top of page

Portfolio

Venmo 

Overview:

Venmo is an app that allows users to send money quickly and easily to other people in their network within the app. Although Venmo has grown tremendously beyond this simple yet vital function, we want to expand their limits to further convenience their users.

 

The app enables users to easily send and receive money, but we want to expand their features in order to streamline some of the more common uses, such as bill splitting.

How can we create an easy way for users to share tabs/bills and split simultaneously?

  • Design two prototypes that allows users to be bill sharers to receive reimbursement from footing the bill and recipients to choose their orders on an itemized bill to pay.

Role: Research and Design Liaison 

Software: Figma, Sketch

Skills: User Surveys, Synthesizing Research, Personas, Usability Testing, Visual Design

The Plan

Working remotely in a team of 3, we chose to analyze Venmo and wanted to know what we could do to improve it.

My team and I immediately discussed our strengths, set boundaries, expectations and guidelines for our success to present this project in two weeks. We then delegated responsibilities of tasks, titles, and deadlines onto a Trello board to have visual representation of progress and communication.​

I took the position of the Research & Design Liaison, where I was to support both leads and involving myself in every aspect of the project to ensure a seamless collaboration. I also took the initiative as Project Manager to establish organization and maximize productivity in the most efficient way possible.

Discovery & Research

I administered a survey of 10 questions to 19 participants while the Research Lead conducted 4 Zoom interviews with people who said they use Venmo to determine how Venmo differentiates from their competitors and what kind of behaviors, pain points or desires our users have.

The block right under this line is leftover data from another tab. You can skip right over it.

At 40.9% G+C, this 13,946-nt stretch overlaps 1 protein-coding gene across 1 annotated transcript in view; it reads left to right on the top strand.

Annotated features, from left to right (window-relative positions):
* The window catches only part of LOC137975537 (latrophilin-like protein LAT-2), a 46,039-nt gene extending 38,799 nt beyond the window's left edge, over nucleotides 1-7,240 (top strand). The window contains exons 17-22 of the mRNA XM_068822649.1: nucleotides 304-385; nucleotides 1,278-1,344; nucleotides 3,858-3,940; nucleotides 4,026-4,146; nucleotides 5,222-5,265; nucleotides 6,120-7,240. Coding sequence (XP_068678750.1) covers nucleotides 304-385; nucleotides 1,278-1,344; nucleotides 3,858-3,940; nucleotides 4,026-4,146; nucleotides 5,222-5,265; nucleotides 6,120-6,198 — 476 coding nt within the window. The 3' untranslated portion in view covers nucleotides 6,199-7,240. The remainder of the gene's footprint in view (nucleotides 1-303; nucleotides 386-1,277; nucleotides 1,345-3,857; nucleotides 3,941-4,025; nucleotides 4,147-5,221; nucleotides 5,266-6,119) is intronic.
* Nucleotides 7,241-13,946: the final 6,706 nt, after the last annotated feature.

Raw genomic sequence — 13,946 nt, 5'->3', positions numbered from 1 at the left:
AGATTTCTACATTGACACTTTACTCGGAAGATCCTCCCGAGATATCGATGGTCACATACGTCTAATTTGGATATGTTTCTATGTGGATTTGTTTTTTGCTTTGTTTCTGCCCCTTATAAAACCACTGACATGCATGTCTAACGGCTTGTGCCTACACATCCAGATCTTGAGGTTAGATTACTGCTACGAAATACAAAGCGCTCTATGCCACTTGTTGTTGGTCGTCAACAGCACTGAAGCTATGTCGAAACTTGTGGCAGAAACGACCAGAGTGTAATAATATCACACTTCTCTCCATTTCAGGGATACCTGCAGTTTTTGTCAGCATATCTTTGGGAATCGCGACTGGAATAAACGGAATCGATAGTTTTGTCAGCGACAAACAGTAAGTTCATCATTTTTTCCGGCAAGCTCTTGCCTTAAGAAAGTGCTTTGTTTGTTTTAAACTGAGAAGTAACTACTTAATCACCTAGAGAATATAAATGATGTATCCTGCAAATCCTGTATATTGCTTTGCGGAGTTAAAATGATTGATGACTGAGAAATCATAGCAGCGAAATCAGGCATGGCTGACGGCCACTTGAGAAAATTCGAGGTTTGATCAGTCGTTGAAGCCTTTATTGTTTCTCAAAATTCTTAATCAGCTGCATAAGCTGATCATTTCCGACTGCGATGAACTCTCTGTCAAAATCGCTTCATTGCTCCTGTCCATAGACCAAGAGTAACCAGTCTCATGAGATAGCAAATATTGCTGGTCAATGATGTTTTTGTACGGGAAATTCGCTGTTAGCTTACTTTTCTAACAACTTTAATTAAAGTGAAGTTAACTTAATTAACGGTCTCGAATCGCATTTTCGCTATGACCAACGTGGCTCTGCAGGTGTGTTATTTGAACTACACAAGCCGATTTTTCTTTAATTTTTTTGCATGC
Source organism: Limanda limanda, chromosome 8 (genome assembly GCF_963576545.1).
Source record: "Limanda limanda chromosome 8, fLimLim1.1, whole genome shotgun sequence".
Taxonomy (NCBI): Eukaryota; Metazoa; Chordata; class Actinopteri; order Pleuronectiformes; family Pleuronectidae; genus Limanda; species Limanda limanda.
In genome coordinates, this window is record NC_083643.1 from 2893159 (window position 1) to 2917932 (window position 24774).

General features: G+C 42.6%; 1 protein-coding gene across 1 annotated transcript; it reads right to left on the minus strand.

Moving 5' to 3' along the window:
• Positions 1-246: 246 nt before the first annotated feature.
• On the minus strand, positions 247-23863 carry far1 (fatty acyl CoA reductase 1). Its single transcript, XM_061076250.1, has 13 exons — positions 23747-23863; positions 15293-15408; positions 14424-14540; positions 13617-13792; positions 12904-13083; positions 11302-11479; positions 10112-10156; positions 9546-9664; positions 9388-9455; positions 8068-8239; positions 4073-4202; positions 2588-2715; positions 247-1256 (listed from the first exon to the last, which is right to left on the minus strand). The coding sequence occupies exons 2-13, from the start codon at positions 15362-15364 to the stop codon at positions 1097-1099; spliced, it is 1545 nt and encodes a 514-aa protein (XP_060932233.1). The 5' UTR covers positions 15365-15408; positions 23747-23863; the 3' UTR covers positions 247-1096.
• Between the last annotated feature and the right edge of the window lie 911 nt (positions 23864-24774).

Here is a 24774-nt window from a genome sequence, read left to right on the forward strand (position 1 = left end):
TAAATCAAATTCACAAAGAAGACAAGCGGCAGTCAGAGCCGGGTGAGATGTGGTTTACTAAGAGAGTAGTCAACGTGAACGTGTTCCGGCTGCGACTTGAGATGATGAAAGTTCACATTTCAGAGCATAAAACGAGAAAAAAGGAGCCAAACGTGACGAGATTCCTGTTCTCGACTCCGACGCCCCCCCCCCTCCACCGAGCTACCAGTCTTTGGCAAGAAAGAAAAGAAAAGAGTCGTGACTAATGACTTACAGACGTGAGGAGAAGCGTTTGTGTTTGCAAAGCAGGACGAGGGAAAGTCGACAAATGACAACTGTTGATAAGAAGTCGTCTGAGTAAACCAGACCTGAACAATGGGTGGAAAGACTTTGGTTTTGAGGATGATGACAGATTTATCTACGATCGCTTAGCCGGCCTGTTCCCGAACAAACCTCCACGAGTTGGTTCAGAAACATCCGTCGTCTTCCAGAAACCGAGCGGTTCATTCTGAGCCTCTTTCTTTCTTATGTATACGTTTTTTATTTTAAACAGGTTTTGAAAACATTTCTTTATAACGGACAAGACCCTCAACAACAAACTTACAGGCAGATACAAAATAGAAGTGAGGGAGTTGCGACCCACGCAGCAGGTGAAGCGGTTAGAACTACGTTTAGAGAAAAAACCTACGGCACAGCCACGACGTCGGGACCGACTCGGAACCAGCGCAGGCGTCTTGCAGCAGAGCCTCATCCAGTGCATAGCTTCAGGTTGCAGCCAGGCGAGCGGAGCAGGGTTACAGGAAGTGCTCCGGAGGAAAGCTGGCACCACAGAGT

Our findings: 

  • There are a number of money transferring apps out there now, but most users continue to favor Venmo over competitors due to its familiarity.

  • Venmo’s current capabilities are limited to the basic functions of either sending or requesting money which then connects to the user’s bank account.

  • More than half of our participants said that they use Venmo to split bills or payments, and this tends to be the task with the most opportunities for pain points and confusion.

.

Meet Eugene

I took all the information we learned about our users and formed a persona. Eugene is a guy who likes to be on-the-go and keeps the fun rolling when it comes to spending time with his friends. He's the "I'll just put it on my card and you guys can pay me back" friend because waiting for everyone to pay their tabs and making sure everyone was charged the correct item and amount can sometimes take some time and can usually be a big headache. 

The Problem:

Our users need an efficient way to divide group expenses on Venmo in order to avoid tedious math and potential

miscalculations.

The Solution:

Create a native check splitting feature in Venmo.

 

The feature will function as follows:

  • The user who “foots the bill” shares an interactive, itemized receipt with their friends.

  • The friends select their items from the list and pay back the friend who “foot the bill.”

Sketches and Ideation

I then began sketching and ideating the scenarios users would go through and created user flows.